Barack Obama’s Back, And He’s More Disappointed In America Than Ever

The "jury’s still out" on the "possibility of America."

WASHINGTON - JANUARY 08: U.S. Senator Barack Obama (D-IL) speaks to the media as he joins together with other Senators to highlight Senate Democrats' commitment to cleaning up Washington with what they say is the toughest ethics reform in a generation January 8, 2007 in Washington, DC. The ethics bill would touch on banning gifts and meals paid for by lobbyists crack down on privately funded travel and force senators to claim ownership of spending earmarks. (Photo by
Joe Raedle/Getty Images

As if he needs more money, former President Barack Obama is out hawking a new book — a 768-page memoir that is just Volume One of his latest memoirs (he wrote his first autobiography at age 34).

But Obama’s latest book is raising eyebrows because he is (once again) bashing America.

“I’m not yet ready to abandon the possibility of America,” Obama says in “A Promised Land,” which hit shelves on Tuesday. He adds that he wrote the book “for young people — as an invitation to bring about, through hard work, determination, and a big dose of imagination, an America that finally aligns with all that is best in us.”

Obama also said he was waiting “to see if we can actually live up to the meaning of our creed. The jury’s still out.”

The passage drew outrage from critics, including Republican South Dakota Gov. Kristi Noem.

“What a ridiculous message,” she wrote last week on Twitter. “Obama had 8 years, including 2 with full control of Congress. He sent our jobs to China, left our healthcare system in disarray, our foreign policy in shambles & our people divided. Instead of blaming Trump, Obama should consider what led to 2016.”

Obama makes some other incendiary charges in his book.

President Donald Trump, he claims, “promised an elixir for the racial anxiety” of “millions of Americans spooked by a black man in the White House.”

Those Americans — whom Obama implies are racist — were prey to “the dark spirits that had long been lurking on the edges of the modern Republican party — xenophobia, anti-intellectualism, paranoid conspiracy theories, an antipathy toward black and brown folks.”

Obama continues: “It was as if my very presence in the White House had triggered a deep-seated panic, a sense that the natural order had been disrupted. Which is exactly what Donald Trump understood when he started peddling assertions that I had not been born in the United States and was thus an illegitimate president.”

According to CNN, Obama wrote that “he came to regard Trump’s media ubiquity and characteristic shamelessness as merely an exaggerated version of the Republican Party’s attempts to appeal to White Americans’ anxieties about the first Black president — a sentiment he said ‘had migrated from the fringe of GOP politics to the center — an emotional, almost visceral, reaction to my presidency, distinct from any differences in policy or ideology.’”

Conservative pundit Candace Owens also blasted Obama’s seemingly racist claim.

“It felt like we finally had arrived at a place in this country where we could put the past in the past,” she said Thursday on Fox News. “Barack Obama became the president of the United States because White Americans supported him. And rather than show some unity, rather than show some respect for this country that gave him literally everything he has, he turns his back … and says, ‘Look at this despicable country. It’s broken.’”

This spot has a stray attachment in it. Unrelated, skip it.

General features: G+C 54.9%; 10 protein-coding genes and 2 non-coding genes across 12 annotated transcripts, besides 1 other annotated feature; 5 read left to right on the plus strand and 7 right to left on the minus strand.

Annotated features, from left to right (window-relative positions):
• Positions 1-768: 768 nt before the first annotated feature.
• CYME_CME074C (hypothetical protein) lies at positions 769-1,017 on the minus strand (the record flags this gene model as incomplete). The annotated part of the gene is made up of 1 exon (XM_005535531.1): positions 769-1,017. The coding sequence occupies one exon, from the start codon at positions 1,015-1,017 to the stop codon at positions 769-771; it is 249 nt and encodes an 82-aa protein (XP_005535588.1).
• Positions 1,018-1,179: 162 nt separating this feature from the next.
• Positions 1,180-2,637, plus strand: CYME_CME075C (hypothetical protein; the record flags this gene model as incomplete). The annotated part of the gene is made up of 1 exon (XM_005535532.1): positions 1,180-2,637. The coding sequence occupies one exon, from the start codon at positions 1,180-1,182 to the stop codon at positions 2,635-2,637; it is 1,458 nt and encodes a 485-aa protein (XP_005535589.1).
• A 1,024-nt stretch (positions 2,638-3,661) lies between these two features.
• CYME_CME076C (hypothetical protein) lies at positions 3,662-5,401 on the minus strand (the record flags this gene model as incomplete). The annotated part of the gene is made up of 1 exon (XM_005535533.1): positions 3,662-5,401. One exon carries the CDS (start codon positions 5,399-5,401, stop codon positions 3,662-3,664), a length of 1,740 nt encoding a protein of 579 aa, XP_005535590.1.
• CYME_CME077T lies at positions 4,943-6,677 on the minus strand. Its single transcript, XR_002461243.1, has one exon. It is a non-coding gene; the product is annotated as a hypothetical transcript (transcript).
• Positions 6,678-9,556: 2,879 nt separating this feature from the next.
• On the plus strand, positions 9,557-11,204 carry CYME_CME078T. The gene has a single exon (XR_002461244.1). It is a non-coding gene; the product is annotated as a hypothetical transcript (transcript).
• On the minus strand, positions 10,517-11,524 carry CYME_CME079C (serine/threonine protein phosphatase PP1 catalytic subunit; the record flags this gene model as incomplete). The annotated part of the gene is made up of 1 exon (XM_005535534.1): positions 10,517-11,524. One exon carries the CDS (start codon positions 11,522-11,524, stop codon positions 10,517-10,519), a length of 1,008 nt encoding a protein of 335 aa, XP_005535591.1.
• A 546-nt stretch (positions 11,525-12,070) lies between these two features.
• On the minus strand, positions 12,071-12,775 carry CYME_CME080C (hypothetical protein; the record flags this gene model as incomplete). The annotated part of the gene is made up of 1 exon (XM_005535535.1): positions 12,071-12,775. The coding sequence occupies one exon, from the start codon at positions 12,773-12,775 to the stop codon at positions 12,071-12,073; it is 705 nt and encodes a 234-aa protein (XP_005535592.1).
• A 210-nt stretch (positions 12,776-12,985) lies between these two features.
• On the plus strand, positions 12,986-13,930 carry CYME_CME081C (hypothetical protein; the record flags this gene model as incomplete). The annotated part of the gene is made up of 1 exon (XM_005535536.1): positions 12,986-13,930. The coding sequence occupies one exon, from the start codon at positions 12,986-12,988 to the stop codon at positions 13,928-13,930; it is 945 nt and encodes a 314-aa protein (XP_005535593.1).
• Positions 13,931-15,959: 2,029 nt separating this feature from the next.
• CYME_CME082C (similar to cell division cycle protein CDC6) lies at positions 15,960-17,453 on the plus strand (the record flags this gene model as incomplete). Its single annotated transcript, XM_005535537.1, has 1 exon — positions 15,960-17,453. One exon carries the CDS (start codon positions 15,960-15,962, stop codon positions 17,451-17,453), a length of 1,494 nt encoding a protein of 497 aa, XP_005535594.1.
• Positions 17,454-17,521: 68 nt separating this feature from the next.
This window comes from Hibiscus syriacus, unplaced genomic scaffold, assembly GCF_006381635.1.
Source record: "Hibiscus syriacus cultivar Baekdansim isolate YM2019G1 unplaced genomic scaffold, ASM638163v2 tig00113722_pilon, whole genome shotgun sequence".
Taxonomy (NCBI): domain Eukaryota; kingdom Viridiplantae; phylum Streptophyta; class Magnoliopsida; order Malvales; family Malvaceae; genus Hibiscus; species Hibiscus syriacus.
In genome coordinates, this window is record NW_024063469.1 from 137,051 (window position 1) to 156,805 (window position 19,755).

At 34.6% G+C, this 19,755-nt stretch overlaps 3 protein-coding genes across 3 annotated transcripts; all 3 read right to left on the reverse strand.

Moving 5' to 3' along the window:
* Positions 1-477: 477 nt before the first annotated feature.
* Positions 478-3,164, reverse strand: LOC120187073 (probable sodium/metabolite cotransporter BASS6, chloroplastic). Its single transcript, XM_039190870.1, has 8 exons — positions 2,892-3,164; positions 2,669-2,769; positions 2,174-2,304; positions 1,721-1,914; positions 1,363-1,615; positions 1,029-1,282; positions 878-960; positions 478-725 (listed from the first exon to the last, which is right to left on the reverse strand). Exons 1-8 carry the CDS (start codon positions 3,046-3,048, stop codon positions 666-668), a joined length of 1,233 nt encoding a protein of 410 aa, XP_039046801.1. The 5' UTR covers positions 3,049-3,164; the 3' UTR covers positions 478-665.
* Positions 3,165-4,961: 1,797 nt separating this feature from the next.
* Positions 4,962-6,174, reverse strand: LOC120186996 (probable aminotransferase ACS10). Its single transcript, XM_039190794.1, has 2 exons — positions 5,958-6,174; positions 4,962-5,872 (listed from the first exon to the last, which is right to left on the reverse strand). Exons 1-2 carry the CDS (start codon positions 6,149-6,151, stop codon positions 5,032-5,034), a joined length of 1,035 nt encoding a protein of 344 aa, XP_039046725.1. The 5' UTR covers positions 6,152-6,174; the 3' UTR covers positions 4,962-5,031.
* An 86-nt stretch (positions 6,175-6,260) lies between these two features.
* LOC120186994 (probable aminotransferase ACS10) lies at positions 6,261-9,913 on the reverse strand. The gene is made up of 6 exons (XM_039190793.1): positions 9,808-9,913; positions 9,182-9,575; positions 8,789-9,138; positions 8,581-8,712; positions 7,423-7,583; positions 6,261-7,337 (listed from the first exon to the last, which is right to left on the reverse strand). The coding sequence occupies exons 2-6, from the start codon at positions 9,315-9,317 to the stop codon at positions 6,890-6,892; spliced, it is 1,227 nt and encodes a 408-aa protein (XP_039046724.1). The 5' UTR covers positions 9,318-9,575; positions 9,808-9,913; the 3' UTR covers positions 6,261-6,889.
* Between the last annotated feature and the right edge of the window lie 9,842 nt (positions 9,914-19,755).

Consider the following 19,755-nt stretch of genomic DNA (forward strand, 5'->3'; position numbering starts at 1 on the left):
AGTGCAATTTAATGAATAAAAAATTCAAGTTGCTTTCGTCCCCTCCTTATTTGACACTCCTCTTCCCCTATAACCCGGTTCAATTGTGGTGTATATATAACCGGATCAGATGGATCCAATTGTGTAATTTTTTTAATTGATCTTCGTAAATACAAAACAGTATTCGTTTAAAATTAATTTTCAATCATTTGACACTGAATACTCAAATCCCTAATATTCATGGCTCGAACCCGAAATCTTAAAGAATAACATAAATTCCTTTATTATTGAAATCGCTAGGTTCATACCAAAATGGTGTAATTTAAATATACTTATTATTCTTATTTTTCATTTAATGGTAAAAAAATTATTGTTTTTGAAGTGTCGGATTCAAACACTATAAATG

“He is the first president that has ever sat in the White House and came out … hating America,” she added.

Obama also wrote about his opponent in the 2008 election, the late Sen. John McCain of Arizona, and his running mate, former Republican Alaska Gov. Sarah Palin. He says he wonders sometimes whether McCain would still have picked Palin if he had known “her spectacular rise and her validation as a candidate would provide a template for future politicians, shifting his party’s center and the country’s politics overall in a direction he abhorred.”

“I’d like to think that given the chance to do it over again, he might have chosen differently,” Obama writes. “I believe he really did put his country first.”

Obama’s dim view of America is mirrored by former first lady Michelle Obama. As her husband wrapped up the Democratic nomination in 2008, she let fly her real feelings: “For the first time in my adult lifetime, I’m really proud of my country.” Until then, she apparently was not a fan.

Of course, The Washington Post loved Obama’s new America-bashing book, offering this insight in a piece by Eugene Scott.

“To some pundits, the election of a Black man signaled the beginning of a post-racial America. But Trump’s election signaled the exact opposite, and perhaps the beginning of an unapologetic embrace of White-identity politics that had not been seen at the top levels of government in decades. By calling it out directly, Obama could lead some Americans to entertain the idea — and perhaps do some self-reflection — that perhaps they would not have, had it come from any other person than one of the most popular politicians in America,”  Scott wrote Monday.

Perhaps Obama — the first black president in history and now worth some $40 million — will one day see himself as emblematic of America’s promise.

Maybe that will be Volume Three of his latest autobiography.

*Joseph Curl covered the White House for a dozen years and ran the Drudge Report for four years. He can be reached at [email protected] and on Twitter at @JosephCurl. A version of this article ran previously in The Washington Times.

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